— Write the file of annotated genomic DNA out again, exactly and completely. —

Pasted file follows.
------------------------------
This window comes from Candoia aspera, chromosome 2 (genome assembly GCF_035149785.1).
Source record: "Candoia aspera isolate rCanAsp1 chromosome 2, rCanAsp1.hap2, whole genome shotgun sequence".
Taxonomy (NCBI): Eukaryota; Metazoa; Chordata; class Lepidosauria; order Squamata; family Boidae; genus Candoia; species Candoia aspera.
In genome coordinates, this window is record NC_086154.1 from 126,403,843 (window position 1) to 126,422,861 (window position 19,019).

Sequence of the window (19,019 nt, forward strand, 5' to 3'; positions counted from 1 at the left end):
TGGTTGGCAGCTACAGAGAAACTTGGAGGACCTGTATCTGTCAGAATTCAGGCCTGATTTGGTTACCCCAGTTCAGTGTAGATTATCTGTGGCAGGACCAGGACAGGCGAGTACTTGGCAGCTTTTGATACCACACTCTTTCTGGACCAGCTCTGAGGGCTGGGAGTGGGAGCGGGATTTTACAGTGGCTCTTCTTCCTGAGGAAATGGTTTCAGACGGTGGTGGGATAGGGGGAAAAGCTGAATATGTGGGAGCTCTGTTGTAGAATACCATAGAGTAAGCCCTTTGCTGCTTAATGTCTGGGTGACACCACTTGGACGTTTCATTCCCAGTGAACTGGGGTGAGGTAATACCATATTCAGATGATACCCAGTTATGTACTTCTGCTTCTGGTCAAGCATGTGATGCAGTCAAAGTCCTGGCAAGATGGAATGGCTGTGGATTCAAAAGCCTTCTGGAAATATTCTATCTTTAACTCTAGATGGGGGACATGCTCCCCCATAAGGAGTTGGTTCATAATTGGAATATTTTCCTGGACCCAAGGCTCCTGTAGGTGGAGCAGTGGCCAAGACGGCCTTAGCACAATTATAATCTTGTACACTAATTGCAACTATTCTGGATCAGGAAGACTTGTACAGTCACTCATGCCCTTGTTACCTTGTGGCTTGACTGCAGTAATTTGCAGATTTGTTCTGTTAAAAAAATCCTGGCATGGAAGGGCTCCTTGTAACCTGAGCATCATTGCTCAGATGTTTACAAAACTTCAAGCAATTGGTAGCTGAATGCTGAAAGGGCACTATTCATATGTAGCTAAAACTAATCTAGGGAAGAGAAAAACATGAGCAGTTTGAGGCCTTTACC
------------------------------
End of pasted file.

This window comes from Candoia aspera, chromosome 2 (genome assembly GCF_035149785.1).
Source record: "Candoia aspera isolate rCanAsp1 chromosome 2, rCanAsp1.hap2, whole genome shotgun sequence".
Taxonomy (NCBI): Eukaryota; Metazoa; Chordata; class Lepidosauria; order Squamata; family Boidae; genus Candoia; species Candoia aspera.
In genome coordinates, this window is record NC_086154.1 from 126,403,843 (window position 1) to 126,422,861 (window position 19,019).

Sequence of the window (19,019 nt, forward strand, 5' to 3'; positions counted from 1 at the left end):
TGGTTGGCAGCTACAGAGAAACTTGGAGGACCTGTATCTGTCAGAATTCAGGCCTGATTTGGTTACCCCAGTTCAGTGTAGATTATCTGTGGCAGGACCAGGACAGGCGAGTACTTGGCAGCTTTTGATACCACACTCTTTCTGGACCAGCTCTGAGGGCTGGGAGTGGGAGCGGGATTTTACAGTGGCTCTTCTTCCTGAGGAAATGGTTTCAGACGGTGGTGGGATAGGGGGAAAAGCTGAATATGTGGGAGCTCTGTTGTAGAATACCATAGAGTAAGCCCTTTGCTGCTTAATGTCTGGGTGACACCACTTGGACGTTTCATTCCCAGTGAACTGGGGTGAGGTAATACCATATTCAGATGATACCCAGTTATGTACTTCTGCTTCTGGTCAAGCATGTGATGCAGTCAAAGTCCTGGCAAGATGGAATGGCTGTGGATTCAAAAGCCTTCTGGAAATATTCTATCTTTAACTCTAGATGGGGGACATGCTCCCCCATAAGGAGTTGGTTCATAATTGGAATATTTTCCTGGACCCAAGGCTCCTGTAGGTGGAGCAGTGGCCAAGACGGCCTTAGCACAATTATAATCTTGTACACTAATTGCAACTATTCTGGATCAGGAAGACTTGTACAGTCACTCATGCCCTTGTTACCTTGTGGCTTGACTGCAGTAATTTGCAGATTTGTTCTGTTAAAAAAATCCTGGCATGGAAGGGCTCCTTGTAACCTGAGCATCATTGCTCAGATGTTTACAAAACTTCAAGCAATTGGTAGCTGAATGCTGAAAGGGCACTATTCATATGTAGCTAAAACTAATCTAGGGAAGAGAAAAACATGAGCAGTTTGAGGCCTTTACC